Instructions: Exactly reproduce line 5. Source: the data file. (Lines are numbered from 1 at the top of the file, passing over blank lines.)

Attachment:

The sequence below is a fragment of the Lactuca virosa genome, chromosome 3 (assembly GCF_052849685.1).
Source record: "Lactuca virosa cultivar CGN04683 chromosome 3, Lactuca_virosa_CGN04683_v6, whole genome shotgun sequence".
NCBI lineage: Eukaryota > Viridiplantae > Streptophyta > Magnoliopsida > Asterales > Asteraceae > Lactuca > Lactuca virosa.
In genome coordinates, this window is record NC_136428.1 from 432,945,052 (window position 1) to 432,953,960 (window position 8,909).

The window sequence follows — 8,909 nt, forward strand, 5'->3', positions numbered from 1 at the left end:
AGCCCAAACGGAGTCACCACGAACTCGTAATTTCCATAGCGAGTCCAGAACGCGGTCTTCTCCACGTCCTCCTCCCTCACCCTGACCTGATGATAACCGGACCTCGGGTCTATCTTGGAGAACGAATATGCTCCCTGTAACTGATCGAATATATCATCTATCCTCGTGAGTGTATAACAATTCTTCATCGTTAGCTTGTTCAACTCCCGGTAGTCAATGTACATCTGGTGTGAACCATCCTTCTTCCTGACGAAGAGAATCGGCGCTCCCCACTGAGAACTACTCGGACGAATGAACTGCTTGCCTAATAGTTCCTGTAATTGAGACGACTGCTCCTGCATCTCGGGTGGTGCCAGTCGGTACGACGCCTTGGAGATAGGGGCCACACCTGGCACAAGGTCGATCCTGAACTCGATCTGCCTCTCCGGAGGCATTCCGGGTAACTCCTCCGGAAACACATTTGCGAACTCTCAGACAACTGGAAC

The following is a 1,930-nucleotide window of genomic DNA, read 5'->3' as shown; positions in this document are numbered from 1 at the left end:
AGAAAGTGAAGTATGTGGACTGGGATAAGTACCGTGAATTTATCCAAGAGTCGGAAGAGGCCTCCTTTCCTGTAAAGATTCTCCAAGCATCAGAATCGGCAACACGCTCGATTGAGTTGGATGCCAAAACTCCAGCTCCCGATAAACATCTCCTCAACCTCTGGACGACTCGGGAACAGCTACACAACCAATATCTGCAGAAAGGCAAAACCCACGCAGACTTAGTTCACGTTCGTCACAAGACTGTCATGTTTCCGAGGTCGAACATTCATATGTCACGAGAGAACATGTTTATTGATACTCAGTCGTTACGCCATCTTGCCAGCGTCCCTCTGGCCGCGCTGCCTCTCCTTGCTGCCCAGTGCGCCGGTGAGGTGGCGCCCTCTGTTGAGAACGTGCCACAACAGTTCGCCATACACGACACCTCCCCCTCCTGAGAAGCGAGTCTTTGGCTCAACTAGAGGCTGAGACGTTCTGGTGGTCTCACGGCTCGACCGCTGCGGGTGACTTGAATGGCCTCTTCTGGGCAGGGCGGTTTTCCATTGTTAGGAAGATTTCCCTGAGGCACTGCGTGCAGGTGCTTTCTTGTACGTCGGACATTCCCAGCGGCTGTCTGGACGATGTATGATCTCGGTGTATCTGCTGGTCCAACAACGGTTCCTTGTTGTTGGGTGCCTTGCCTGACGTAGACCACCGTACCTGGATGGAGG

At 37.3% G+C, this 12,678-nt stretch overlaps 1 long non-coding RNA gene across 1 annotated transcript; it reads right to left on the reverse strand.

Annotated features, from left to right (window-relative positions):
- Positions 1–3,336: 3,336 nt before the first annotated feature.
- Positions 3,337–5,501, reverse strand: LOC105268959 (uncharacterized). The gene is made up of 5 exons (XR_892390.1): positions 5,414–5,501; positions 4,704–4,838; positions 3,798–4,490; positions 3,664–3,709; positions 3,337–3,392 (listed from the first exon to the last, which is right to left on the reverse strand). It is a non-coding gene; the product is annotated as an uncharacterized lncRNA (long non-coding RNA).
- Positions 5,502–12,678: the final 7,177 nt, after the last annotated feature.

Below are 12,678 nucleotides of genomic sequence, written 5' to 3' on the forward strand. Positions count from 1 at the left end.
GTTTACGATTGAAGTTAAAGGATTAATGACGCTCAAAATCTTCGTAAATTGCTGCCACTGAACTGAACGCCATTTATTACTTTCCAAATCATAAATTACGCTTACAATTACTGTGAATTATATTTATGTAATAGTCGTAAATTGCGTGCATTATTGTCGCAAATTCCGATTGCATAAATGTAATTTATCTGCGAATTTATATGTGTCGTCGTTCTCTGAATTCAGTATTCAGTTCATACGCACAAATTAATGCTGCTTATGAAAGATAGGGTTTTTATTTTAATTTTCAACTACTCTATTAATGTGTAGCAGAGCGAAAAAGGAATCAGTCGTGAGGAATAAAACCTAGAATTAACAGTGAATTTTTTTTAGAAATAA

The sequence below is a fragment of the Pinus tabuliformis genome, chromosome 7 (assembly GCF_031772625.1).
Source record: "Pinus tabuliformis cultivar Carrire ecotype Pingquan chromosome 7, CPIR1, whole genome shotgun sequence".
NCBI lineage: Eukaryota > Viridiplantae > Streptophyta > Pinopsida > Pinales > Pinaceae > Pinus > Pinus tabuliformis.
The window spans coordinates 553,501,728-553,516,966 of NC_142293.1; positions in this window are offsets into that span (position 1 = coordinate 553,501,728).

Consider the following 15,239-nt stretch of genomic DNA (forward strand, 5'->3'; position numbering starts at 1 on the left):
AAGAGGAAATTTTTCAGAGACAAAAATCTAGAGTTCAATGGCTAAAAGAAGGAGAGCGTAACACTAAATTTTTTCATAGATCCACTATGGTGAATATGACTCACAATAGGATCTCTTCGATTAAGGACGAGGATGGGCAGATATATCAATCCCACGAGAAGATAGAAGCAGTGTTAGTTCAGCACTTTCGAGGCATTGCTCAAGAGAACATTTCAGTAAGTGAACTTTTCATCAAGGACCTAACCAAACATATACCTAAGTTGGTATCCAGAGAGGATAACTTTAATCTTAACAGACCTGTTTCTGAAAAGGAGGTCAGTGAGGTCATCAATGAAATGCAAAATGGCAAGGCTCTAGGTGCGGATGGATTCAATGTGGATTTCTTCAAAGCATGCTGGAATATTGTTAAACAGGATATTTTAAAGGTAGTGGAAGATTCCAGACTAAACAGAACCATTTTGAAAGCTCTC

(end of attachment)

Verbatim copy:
The window sequence follows — 8,909 nt, forward strand, 5'->3', positions numbered from 1 at the left end: